RELEASE TIME: 12 February 2009
Control Orders which come into force on the 16th February will restrict the behaviour and movement of journalists and photographers carrying out their lawful jobs says the Chartered Institute of Journalists (CIoJ)
Home Secretary Jacqui Smith claims that the rules will impose restrictions on terror suspects who cannot be prosecuted in courts – without mentioning innocent people recording news events will also getting caught up in the scheme.
CIoJ General Secretary, Dominic Cooper, said: “This is the latest wacky scheme from Jacqui Smith who seems hell bent on pushing through as much restriction as possible on freedom of people trying to provide an alternative view to that of the Government.
”We have evidence of wide spread abuse of the anti-terrorism laws where news photographers are concerned. Photographers taking even the most innocent of pictures have been ordered to hand over their work and detained while they answer questions. This is totally unacceptable for people trying to cover news events with bonafide Press cards, which are approved by the police.
“Who is going to judge if the requests made are reasonable and who is going to compensate the news photographers who miss their shot because of they have been effectively handcuffed by an over exuberant policeman?”
“Creating a law does not make it sensible or democratic especially when people really don’t know how it will work in practice,” said Cooper.
Under the new Orders journalists can find that their computers are seized and that they become a “suspect” by trying to pursue a story that is remotely critical of rule breakers in Parliament or the Police.
“Under the existing rules we have seen Police raid the offices of an MP over alleged information leaks, and a local journalist being prosecuted at the Crown Court getting a last minute reprieve from the Judge.”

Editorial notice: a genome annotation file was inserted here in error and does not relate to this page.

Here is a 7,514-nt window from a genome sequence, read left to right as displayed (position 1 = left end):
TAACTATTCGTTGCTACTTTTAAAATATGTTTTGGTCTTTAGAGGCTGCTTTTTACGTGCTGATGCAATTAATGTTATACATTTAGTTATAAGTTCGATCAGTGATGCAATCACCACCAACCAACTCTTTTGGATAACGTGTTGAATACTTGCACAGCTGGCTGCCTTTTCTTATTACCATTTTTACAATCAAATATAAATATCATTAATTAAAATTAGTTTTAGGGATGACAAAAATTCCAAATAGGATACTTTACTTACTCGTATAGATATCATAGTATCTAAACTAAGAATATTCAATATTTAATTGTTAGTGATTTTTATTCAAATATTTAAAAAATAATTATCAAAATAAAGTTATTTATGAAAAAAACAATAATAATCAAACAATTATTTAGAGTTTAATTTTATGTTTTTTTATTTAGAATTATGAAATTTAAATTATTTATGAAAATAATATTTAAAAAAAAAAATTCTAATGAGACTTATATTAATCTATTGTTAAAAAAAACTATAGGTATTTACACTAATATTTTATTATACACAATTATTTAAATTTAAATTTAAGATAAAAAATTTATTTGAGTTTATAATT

Photographers are now banned from taking pictures of Police Officers and that seems to follow on from months of the Police videoing Press photographers with the ‘excuse’ that public order situations may arise from their presence.
“What abuses will we see given these extra powers and the heightened level of paranoia contained in them?” demanded Cooper.
Interim Control Orders, signed by the Home Secretary, must be referred to a judge within seven days for confirmation but cover:-
•Banning possession or use of specified articles or substances
•Prohibiting the use of certain services, such as internet or phones
•Restricting work or business
•Restricting association or communication with certain individuals or any people
•Restricting the person’s place of residence or who is allowed into the premises
•Restricting movements within the UK or international travel
•A specific 24-hour ban on movements
•A requirement to give access to specified people to his home
•A requirement to allow officials to search his home
•A requirement to let officials remove items from premises for tests
•A requirement to be monitored by electronic tagging or other means
•A requirement to provide information to an official on demand
•A requirement to report at a specified time and place